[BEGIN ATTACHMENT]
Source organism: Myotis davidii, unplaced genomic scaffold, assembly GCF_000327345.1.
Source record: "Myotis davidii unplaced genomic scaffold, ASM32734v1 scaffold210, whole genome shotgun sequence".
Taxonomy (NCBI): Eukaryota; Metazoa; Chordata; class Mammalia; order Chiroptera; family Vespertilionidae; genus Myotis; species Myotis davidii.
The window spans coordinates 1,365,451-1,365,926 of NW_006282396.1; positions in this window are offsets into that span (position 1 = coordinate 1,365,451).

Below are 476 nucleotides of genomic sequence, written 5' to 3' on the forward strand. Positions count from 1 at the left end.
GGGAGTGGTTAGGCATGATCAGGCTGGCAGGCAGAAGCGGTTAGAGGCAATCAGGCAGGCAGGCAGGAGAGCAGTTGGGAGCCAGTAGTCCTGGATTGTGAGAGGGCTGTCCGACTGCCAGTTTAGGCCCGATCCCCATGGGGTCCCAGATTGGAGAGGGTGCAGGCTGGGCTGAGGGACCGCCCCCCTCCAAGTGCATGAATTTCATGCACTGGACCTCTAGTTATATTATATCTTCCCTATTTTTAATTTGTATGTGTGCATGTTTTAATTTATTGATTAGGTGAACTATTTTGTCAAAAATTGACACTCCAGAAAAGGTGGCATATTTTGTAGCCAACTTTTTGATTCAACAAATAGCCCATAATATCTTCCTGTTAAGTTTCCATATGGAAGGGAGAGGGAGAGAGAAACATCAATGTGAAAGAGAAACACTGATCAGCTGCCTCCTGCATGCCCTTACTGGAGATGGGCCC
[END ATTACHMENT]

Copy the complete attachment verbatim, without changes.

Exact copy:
Source organism: Myotis davidii, unplaced genomic scaffold, assembly GCF_000327345.1.
Source record: "Myotis davidii unplaced genomic scaffold, ASM32734v1 scaffold210, whole genome shotgun sequence".
Taxonomy (NCBI): Eukaryota; Metazoa; Chordata; class Mammalia; order Chiroptera; family Vespertilionidae; genus Myotis; species Myotis davidii.
The window spans coordinates 1,365,451-1,365,926 of NW_006282396.1; positions in this window are offsets into that span (position 1 = coordinate 1,365,451).

Below are 476 nucleotides of genomic sequence, written 5' to 3' on the forward strand. Positions count from 1 at the left end.
GGGAGTGGTTAGGCATGATCAGGCTGGCAGGCAGAAGCGGTTAGAGGCAATCAGGCAGGCAGGCAGGAGAGCAGTTGGGAGCCAGTAGTCCTGGATTGTGAGAGGGCTGTCCGACTGCCAGTTTAGGCCCGATCCCCATGGGGTCCCAGATTGGAGAGGGTGCAGGCTGGGCTGAGGGACCGCCCCCCTCCAAGTGCATGAATTTCATGCACTGGACCTCTAGTTATATTATATCTTCCCTATTTTTAATTTGTATGTGTGCATGTTTTAATTTATTGATTAGGTGAACTATTTTGTCAAAAATTGACACTCCAGAAAAGGTGGCATATTTTGTAGCCAACTTTTTGATTCAACAAATAGCCCATAATATCTTCCTGTTAAGTTTCCATATGGAAGGGAGAGGGAGAGAGAAACATCAATGTGAAAGAGAAACACTGATCAGCTGCCTCCTGCATGCCCTTACTGGAGATGGGCCC